Esomep

Esomep

  • Active Ingredient: Esomeprazole
  • 40 mg, 20 mg
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What is Esomep?

The active ingredient of Esomep brand is esomeprazole. Esomeprazole is a proton pump inhibitor that decreases the amount of acid produced in the stomach.

Used for

Esomep is used to treat diseases such as: Barrett's Esophagus, Duodenal Ulcer Prophylaxis, Erosive Esophagitis, Gastric Ulcer Prophylaxis, Gastritis/Duodenitis, GERD, Helicobacter Pylori Infection, NSAID-Induced Gastric Ulcer, Pathological Hypersecretory Conditions, Zollinger-Ellison Syndrome.

Side Effect

Possible side effects of Esomep include: nausea; intravenous powder for solution; fever; cough; Bad, unusual, or unpleasant (after) taste; dizziness; constipation.

How to Buy Esomep online?

To buy Esomep online - simply click on the "Buy Now" button in the top and follow along with our store. Payment and Order takes a few minutes, and all steps are evident. We don't take a medical prescription and we have many methods of payment. Considering all the details of rapid delivery and confidentiality, then you can read on the applicable pages on the hyperlinks from the top menu.

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What other drugs will affect Esomep?

Tell your doctor about all your current medicines. Many drugs can affect Esomep, especially:

Postmarketing Experience

The following adverse reactions have been identified during post-approval use of NEXIUM. Because these reactions are reported voluntarily from a population of uncertain size, it is not always possible to reliably estimate their frequency or establish a causal relationship to drug exposure.

Postmarketing Reports - There have been spontaneous reports of adverse events with postmarketing use of Esomep. These reports occurred rarely and are listed below by body system:

Blood And Lymphatic System Disorders: agranulocytosis, pancytopenia; Eye Disorders: blurred vision; Gastrointestinal Disorders: pancreatitis; stomatitis; microscopic colitis; fundic gland polyps; Hepatobiliary Disorders: hepatic failure, hepatitis with or without jaundice; Immune System Disorders: anaphylactic reaction/shock; systemic lupus erythematosus; Infections and Infestations: GI candidiasis; Metabolism and nutritional disorders: hypomagnesemia with or without hypocalcemia and/or hypokalemia; Musculoskeletal And Connective Tissue Disorders: muscular weakness, myalgia, bone fracture; Nervous System Disorders: hepatic encephalopathy, taste disturbance; Psychiatric Disorders: aggression, agitation, depression, hallucination; Renal and Urinary Disorders: interstitial nephritis; Reproductive System and Breast Disorders: gynecomastia; Respiratory, Thoracic and Mediastinal Disorders: bronchospasm; Skin and Subcutaneous Tissue Disorders: alopecia, erythema multiforme, hyperhidrosis, photosensitivity, Stevens-Johnson syndrome, toxic epidermal necrolysis (TEN, some fatal), cutaneous lupus erythematosus.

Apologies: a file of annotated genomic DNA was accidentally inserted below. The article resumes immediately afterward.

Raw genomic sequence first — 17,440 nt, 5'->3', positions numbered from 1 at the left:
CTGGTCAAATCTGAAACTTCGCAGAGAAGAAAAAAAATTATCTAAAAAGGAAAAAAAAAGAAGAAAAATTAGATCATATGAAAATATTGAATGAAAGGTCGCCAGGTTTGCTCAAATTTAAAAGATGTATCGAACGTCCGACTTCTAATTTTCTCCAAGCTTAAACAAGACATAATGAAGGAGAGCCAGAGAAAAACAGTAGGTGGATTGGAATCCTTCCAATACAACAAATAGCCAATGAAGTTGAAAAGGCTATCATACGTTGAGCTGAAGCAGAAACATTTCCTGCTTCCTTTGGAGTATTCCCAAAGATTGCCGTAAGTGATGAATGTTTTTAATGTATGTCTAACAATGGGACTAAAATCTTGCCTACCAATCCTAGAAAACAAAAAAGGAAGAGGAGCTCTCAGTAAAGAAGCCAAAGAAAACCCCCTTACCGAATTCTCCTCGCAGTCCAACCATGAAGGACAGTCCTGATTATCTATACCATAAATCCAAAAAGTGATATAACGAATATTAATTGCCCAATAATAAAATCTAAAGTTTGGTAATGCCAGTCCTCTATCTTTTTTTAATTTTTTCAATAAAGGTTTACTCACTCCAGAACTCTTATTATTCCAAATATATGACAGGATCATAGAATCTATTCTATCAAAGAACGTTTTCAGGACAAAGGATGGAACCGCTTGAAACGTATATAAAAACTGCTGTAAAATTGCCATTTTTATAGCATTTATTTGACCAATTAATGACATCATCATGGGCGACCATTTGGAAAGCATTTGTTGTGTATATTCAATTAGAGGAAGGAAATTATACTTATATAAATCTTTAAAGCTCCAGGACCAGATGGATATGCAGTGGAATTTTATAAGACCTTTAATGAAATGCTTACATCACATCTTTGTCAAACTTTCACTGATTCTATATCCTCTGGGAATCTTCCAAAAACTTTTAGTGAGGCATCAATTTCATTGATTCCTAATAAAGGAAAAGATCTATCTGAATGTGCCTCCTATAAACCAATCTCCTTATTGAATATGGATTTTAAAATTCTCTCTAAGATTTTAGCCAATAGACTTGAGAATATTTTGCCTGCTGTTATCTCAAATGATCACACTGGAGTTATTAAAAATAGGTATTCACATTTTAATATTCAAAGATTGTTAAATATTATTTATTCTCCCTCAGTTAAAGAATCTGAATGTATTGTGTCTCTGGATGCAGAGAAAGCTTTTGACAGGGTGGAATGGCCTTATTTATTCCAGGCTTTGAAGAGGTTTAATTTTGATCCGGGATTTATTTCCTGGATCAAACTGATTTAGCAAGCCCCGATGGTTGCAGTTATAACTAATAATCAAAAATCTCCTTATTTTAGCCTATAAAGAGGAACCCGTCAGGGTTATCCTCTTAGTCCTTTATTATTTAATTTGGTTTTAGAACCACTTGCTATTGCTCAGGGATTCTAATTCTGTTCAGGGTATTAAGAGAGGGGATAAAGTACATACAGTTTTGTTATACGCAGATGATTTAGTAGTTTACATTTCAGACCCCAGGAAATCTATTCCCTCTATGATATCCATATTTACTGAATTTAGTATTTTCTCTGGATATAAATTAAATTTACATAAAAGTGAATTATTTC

Other adverse events not observed with NEXIUM, but occurring with omeprazole can be found in the omeprazole package insert, ADVERSE REACTIONS section.

7. Pregnancy and breastfeeding

Esomep isn't usually recommended during pregnancy as there's no firm evidence it's safe.

A medicine called omeprazole, which is similar to Esomep, is safe in pregnancy.

However, if you're pregnant, it's always better to try to treat your symptoms without taking a medicine.

Your doctor or midwife may suggest eating smaller meals more often and avoiding fatty and spicy food.

They may also suggest raising the head of your bed 10 to 20cm by putting something under your bed or mattress, so that your chest and head are above your waist. This helps stop stomach acid travelling up towards your throat.

If these lifestyle changes don't work, you may be recommended omeprazole to help ease your symptoms.

Q: Is Nexium safe to take during pregnancy?

A: Nexium (Esomep) is listed by the FDA as FDA pregnancy category B. Category B means that animal studies show no risk or adverse fetal effects, but controlled human first trimester studies are not available. This medication is not expected to be harmful to an unborn baby. Tell your doctor if you are pregnant or plan to become pregnant during treatment. It is not known whether Nexium passes into breast milk or if it could harm a nursing baby. Do not use this medication without telling your doctor if you are breastfeeding a baby

Q: What is Nexium, and what are its side effects?

A: Nexium (Esomep), one of a group of drugs called proton pump inhibitors, decreases the amount of acid produced in the stomach. Nexium is used to treat symptoms of gastroesophageal reflux disease (GERD) and other conditions involving excessive stomach acid such as Zollinger-Ellison syndrome, and is also used to promote healing of erosive esophagitis (damage to your esophagus caused by stomach acid). Nexium may also be given to prevent gastric ulcer caused by infection with helicobacter pylori (H. pylori), or by the use of nonsteroidal anti-inflammatory drugs (NSAIDs). Nexium is not for immediate relief of heartburn symptoms. The most common side effects with Nexium are headache, dizziness, rash, diarrhea, nausea/vomiting, and altered taste sensation. Less frequent, sever side effects include pancreatitis and hepatitis. This is not a complete list of the side effects associated with Nexium. Gregory Latham, RPh

Q: I'm taking Nexium 40 mg once daily. Could this cause me to gain wieght? I also feel tired since I have been on this medication. Is it causing the fatigue?